While the rich wore diamonds, many wore rags. In 1890, 11 million of the nation's 12 million families earned less than $1200 per year; of this group, the average annual income was $380, well below the poverty line. Rural Americans and new immigrants crowded into urban areas. Tenements spread across city landscapes, teeming with crime and filth. Americans had sewing machines, phonographs, skyscrapers, and even electric lights, yet most people labored in the shadow of poverty.
But hey, taxes and controlling the accumulation of wealth are bad for the economy!
Seriously, never mind that BS. For a positive example of the minimum wage, check out Oregon (via Kevin Drum):
During the 2002 debate in Oregon, foes of a minimum-wage increase argued that it would chase away business and cripple an economy that traditionally had higher unemployment than the national average. "With so many Oregonians already unemployed, raising the minimum wage and then increasing it annually would devastate our economic recovery," Bill Perry, head of the Oregon Restaurant Association, wrote at the time.
Four years later, though it is impossible to say what would have happened had the minimum not been raised, Oregon's experience suggests the most strident doomsayers were wrong. Private, nonfarm payrolls are up 8% over the past four years, nearly twice the national increase. Wages are up, too. Job growth is strong in industries employing many minimum-wage workers, such as restaurants and hotels. Oregon's estimated 5.4% unemployment rate for 2006, though higher than the national average, is down from 7.6% in 2002, when the state was emerging from a recession.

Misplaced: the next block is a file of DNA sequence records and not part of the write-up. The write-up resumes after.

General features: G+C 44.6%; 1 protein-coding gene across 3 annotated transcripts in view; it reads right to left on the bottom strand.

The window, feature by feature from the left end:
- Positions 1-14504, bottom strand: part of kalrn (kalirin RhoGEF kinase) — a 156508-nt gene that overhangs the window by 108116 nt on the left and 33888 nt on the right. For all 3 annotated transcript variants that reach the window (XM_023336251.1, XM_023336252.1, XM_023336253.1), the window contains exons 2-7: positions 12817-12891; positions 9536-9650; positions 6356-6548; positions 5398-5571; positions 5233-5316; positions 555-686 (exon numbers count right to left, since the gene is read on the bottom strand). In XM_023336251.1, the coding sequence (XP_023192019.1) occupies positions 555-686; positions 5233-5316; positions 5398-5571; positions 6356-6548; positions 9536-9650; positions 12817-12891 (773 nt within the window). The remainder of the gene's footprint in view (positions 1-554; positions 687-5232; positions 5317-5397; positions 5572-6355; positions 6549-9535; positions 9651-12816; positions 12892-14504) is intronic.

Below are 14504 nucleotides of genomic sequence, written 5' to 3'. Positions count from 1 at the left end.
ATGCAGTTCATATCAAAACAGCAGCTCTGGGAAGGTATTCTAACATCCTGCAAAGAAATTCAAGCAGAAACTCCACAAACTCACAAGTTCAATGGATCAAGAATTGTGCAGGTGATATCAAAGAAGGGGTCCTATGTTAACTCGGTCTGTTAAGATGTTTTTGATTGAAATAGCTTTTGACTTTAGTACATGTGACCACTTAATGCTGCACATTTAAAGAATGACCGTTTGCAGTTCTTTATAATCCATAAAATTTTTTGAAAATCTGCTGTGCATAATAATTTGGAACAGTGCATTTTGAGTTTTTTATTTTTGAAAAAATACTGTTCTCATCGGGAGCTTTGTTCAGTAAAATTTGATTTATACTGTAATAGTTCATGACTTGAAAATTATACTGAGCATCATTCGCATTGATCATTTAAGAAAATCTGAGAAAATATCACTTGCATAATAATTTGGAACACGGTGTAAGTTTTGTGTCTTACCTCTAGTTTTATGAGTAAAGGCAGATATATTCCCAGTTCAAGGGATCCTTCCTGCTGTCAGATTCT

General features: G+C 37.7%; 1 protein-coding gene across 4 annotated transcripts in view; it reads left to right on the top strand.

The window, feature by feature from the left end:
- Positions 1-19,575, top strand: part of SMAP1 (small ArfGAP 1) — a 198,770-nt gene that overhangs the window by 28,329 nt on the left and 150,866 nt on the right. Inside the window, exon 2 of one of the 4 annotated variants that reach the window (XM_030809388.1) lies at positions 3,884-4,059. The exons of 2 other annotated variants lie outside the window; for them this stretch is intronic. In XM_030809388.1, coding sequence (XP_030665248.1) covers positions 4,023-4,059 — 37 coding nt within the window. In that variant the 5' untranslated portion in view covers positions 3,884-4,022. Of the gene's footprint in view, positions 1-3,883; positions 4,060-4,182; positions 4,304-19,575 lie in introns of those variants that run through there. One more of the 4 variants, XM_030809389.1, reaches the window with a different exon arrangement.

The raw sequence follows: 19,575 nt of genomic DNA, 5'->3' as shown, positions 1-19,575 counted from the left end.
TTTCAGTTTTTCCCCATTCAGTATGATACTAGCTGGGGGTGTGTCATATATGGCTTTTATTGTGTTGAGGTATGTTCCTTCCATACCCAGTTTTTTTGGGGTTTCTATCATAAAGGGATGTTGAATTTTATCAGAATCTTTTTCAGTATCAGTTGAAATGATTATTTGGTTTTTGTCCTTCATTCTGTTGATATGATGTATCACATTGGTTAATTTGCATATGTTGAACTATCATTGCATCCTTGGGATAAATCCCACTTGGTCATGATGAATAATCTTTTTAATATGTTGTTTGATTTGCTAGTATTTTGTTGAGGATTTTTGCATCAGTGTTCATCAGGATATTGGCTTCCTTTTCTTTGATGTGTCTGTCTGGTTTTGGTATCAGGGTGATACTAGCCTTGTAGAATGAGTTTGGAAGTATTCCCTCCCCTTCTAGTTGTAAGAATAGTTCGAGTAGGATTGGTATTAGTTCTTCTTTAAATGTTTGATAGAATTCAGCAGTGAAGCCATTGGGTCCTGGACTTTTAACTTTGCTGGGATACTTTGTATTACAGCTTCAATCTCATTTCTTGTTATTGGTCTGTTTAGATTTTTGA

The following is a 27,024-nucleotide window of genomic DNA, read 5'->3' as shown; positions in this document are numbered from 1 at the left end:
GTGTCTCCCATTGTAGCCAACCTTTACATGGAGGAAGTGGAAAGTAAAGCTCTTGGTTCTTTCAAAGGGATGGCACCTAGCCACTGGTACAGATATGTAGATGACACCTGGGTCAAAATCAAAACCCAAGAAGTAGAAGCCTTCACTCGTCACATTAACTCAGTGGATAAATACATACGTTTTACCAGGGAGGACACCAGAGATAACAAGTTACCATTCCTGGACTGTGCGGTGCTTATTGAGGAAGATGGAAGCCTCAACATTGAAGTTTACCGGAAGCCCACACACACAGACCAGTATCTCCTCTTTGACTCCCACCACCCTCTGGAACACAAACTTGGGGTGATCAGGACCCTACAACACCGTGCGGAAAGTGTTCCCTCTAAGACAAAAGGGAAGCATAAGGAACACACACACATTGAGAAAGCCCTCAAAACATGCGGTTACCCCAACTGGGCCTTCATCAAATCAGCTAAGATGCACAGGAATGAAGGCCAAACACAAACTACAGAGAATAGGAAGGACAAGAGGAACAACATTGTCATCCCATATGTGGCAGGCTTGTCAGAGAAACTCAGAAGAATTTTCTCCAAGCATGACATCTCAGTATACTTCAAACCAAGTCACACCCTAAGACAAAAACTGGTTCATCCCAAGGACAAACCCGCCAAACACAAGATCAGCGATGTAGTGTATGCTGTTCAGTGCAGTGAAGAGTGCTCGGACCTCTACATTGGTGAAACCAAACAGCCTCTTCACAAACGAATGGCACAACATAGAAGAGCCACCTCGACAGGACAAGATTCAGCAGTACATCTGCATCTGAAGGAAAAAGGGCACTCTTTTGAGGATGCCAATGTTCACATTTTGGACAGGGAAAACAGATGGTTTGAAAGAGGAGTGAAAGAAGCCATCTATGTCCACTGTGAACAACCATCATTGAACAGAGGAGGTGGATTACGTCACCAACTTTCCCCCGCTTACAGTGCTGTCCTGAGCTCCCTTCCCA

Doesn't sound like a disaster to me. The folks at the Economic Policy Institute also provide some figures to factor in.
A 1998 EPI study failed to find any systematic, significant job loss associated with the 1996-97 minimum wage increase. In fact, following the most recent increase in the minimum wage in 1996-97, the low-wage labor market performed better than it had in decades (e.g., lower unemployment rates, increased average hourly wages, increased family income, decreased poverty rates).
Studies of the 1990-91 federal minimum wage increase, as well as studies by David Card and Alan Krueger of several state minimum wage increases, also found no measurable negative impact on employment.
So maybe it's not a cure-all, but maybe it doesn't hurt either. At the very least, there's not good enough evidence to argue against it. And given how directly so many will benefit from it, it's kind of hard to argue based on a vague, marginal backlash supposedly associated with it that you can't provide solid numbers for.